While initially designed with exclusive access for Harvard students, Facebook soon expanded to include other Ivy League institutions such as Stanford, Columbia, and Yale. Zuckerberg dropped out of Harvard after his sophomore year to work on his site fulltime, which included relocating his company out West to Palo Alto, CA. Facebook had one million users by the end of 2004. In less than a year, the site boasted more than 5.5 million users that extended to include students from other colleges and eventually high schools, domestic and abroad. With Facebook's numbers rapidly increasing, Zuckerberg fielded offers from MTV and Yahoo to keep his company's vision intact. It was not long, however, until his past caught up with him. The founders of Harvard Connection (later renamed ConnectU) filed a lawsuit against Zuckerberg, claiming he stole their idea to create Facebook. Although Zuckerberg insisted his was a different networking program from Harvard Connection's idea, evidence revealed that he indeed took ideas from his former colleagues and was ordered to pay up to $65 million. Zuckerberg also faced legal issues within his own team, most notably with Facebook co-founder Saverin after his involvement with the company lessened over time and his shares were drastically diluted. Saverin and the company eventually settled out of court for a non-disclosed amount while his title was reinstated as one of Facebook's co-founders.
In the meantime, Zuckerberg became the world's youngest billionaire in 2008. The drama surrounding Facebook and its creator inspired Ben Mezrich's 2009 book The Accidental Billionaires: The Founding of Facebook, A Tale of Sex, Money, Genius and Betrayal. Saverin was the author's main source of information, but Zuckerberg declined to participate. While the book was a fictionalized account of the creation of Facebook and its popularity, it maintained fact-based details involving the co-founders, Zuckerberg's legal issues, and its business matters as an upstart company in Silicon Valley. Mezrich sold the book rights to Aaron Sorkin, who wrote the screenplay for the 2010 film "The Social Network." The David Fincher-directed drama starred Jesse Eisenberg as Zuckerberg, Andrew Garfield as Saverin, and Justin Timberlake as Zuckerberg's mentor and Napster co-founder Sean Parker. Armie Hammer played a dual role as Cameron and Tyler Winklevoss. "The Social Network" received positive critical reviews and earned eight Academy Award nominations, including Best Picture.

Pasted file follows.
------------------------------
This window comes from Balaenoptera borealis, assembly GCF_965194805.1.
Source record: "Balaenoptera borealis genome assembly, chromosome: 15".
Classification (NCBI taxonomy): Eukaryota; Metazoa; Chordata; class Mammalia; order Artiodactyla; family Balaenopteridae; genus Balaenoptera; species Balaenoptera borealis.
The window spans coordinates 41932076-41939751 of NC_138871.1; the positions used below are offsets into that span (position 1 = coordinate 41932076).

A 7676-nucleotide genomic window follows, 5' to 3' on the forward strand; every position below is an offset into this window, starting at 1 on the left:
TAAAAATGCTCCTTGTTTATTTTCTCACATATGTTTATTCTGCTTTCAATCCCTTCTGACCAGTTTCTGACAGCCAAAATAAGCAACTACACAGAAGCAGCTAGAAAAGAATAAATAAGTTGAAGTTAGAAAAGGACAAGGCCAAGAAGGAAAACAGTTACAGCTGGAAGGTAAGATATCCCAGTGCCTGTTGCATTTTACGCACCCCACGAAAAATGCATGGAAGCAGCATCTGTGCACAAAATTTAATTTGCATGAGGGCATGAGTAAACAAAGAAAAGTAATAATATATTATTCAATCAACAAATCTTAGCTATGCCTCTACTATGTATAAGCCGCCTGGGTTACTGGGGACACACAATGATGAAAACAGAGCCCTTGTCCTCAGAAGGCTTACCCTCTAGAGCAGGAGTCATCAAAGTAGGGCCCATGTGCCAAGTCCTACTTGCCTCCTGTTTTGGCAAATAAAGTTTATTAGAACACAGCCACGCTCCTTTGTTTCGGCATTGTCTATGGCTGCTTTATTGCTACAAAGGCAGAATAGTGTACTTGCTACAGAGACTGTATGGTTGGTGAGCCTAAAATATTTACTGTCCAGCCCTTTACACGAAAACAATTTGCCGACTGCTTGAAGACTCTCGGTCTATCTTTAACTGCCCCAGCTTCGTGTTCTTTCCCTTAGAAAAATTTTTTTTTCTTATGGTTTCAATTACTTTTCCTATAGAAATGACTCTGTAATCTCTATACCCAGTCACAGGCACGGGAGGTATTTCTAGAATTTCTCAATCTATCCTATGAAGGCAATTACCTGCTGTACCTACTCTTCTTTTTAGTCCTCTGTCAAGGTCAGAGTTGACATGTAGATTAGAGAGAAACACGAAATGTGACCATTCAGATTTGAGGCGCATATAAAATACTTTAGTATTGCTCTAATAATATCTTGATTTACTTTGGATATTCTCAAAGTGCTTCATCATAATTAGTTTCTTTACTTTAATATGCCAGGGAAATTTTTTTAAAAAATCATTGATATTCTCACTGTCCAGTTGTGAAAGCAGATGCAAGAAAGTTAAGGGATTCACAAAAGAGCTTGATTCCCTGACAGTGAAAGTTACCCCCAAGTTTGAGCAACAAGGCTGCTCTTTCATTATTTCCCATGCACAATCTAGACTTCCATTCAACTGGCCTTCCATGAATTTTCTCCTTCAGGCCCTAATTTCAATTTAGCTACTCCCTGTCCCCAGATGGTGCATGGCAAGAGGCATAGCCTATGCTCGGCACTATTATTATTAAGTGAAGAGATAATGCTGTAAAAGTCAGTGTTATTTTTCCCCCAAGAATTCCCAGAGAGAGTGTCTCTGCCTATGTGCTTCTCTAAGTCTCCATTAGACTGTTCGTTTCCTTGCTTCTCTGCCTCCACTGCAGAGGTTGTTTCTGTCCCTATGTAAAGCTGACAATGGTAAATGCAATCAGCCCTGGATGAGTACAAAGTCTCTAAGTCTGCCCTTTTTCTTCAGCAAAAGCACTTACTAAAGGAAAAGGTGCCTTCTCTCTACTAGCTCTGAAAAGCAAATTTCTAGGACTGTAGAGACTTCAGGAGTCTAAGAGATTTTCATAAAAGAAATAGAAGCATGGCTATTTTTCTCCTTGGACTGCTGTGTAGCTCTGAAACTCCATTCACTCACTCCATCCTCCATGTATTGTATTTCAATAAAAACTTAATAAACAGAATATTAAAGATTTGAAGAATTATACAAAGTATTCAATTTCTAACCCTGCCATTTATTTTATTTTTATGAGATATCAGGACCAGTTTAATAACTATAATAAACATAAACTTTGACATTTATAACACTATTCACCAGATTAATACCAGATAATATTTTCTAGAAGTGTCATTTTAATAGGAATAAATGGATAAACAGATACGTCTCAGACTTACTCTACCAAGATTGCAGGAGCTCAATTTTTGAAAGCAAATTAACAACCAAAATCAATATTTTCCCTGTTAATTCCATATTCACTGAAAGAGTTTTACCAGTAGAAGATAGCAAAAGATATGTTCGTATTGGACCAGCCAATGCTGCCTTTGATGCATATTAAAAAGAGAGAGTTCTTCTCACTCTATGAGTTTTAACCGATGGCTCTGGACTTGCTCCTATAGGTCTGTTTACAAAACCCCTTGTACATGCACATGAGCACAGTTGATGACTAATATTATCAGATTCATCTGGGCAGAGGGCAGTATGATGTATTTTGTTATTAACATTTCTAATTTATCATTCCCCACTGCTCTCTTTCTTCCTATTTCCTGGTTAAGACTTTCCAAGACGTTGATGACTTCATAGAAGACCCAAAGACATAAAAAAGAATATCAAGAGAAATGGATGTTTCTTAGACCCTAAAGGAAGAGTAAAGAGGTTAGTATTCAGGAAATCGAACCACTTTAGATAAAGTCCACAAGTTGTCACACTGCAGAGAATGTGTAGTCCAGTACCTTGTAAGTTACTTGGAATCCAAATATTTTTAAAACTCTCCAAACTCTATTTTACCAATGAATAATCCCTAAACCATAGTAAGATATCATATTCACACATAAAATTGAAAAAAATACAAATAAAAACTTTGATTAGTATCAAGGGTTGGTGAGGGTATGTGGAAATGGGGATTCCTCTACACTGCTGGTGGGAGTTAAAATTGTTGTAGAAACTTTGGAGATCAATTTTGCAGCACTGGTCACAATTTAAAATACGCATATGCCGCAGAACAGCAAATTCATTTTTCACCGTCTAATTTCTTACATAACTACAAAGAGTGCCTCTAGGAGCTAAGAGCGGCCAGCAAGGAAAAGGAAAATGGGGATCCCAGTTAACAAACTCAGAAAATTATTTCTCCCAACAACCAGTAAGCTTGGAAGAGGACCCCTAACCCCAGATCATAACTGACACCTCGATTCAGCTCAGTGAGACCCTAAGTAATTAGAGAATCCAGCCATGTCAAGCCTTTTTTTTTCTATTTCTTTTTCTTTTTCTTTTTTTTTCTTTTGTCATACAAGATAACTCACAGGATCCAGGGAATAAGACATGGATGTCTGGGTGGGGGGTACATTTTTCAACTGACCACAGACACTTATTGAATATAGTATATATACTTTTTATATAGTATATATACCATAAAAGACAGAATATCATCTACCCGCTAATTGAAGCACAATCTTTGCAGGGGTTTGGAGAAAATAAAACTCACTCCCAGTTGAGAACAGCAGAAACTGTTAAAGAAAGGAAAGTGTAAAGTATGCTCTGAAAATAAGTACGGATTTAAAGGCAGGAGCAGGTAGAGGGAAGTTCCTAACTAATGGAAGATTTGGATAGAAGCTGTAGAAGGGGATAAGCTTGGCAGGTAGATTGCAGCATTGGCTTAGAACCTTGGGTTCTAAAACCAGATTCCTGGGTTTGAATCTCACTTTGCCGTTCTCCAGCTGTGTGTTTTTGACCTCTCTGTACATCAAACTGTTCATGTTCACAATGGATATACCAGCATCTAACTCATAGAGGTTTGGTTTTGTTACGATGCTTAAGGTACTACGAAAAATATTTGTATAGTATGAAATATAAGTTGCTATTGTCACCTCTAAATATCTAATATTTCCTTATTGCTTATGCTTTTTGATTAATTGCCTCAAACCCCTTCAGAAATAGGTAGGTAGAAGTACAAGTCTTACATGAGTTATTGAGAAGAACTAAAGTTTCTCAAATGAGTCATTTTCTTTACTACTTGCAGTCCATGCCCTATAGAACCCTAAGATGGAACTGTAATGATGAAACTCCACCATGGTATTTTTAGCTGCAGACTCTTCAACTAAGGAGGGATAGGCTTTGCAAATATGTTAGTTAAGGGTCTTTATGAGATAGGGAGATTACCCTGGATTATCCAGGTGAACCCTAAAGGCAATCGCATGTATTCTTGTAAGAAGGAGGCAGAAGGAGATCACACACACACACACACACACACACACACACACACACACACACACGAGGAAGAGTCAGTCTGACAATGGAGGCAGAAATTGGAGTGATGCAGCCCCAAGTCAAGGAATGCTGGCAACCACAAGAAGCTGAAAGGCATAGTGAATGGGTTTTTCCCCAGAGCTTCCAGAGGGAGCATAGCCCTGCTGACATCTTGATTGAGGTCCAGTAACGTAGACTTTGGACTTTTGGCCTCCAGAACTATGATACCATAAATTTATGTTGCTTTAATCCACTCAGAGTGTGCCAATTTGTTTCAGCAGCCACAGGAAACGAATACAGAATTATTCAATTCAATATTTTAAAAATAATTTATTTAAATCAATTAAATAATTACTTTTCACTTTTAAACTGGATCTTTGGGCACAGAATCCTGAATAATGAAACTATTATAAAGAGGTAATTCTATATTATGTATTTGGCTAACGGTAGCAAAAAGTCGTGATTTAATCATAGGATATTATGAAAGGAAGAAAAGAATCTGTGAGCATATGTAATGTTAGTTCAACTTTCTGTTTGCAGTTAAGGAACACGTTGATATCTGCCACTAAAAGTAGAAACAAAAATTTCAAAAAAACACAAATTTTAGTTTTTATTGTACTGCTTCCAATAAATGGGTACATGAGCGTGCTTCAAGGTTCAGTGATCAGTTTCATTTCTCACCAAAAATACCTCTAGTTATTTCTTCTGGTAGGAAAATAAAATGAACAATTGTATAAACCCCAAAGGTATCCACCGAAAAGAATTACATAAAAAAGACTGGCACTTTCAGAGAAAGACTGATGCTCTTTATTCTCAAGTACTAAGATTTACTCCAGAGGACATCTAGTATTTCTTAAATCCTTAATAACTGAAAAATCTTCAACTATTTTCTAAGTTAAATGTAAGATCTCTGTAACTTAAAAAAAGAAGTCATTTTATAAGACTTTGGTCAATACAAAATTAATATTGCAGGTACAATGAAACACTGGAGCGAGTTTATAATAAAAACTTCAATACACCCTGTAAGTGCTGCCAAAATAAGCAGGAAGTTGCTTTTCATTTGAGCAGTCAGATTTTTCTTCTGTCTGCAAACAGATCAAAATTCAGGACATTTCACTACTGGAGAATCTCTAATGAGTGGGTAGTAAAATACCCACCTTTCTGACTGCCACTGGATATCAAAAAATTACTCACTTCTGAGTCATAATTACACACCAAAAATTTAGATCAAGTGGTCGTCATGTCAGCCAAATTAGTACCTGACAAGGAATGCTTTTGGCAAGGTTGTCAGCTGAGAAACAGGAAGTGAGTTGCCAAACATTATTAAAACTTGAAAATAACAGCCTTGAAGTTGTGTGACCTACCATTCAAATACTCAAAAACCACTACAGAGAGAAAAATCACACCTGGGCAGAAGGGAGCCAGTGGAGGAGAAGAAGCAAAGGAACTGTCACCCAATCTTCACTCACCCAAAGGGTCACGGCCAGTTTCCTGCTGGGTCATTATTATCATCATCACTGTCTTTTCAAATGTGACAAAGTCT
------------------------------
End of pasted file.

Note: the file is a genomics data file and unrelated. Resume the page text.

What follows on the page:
What began as a social networking site for sharing information and content between friends soon extended into a global phenomenon that played a major role in everything from a grassroots campaign to land veteran actress Betty White a hosting stint on "Saturday Night Live" - which she did in May 2010 - to organizing protests during The Arab Spring. In 2010, Time magazine named Zuckerberg its Person of the Year. On May 17th, 2012, Facebook had its Initial Pubic Offering (IPO), where stock in the privately held company was made available for public purchase. The company sold shares for $38 per share and more than 420 million shares were purchased, raising $16 billion for the original stockholders. It was the largest Internet IPO ever. At the time, the IPO made Zuckerberg worth nearly $17 billion on his Facebook holdings alone, making him wealthier than even Google co-founders, Sergey Brin and Larry Page. At the same time, going public also made him the 29th-richest person in the world. The same weekend of his financial boon, Zuckerberg married his longtime college sweetheart Priscilla Chan. When he shortly after updated his Facebook status to "Married," that simple move made international news.
By Candy Cuenco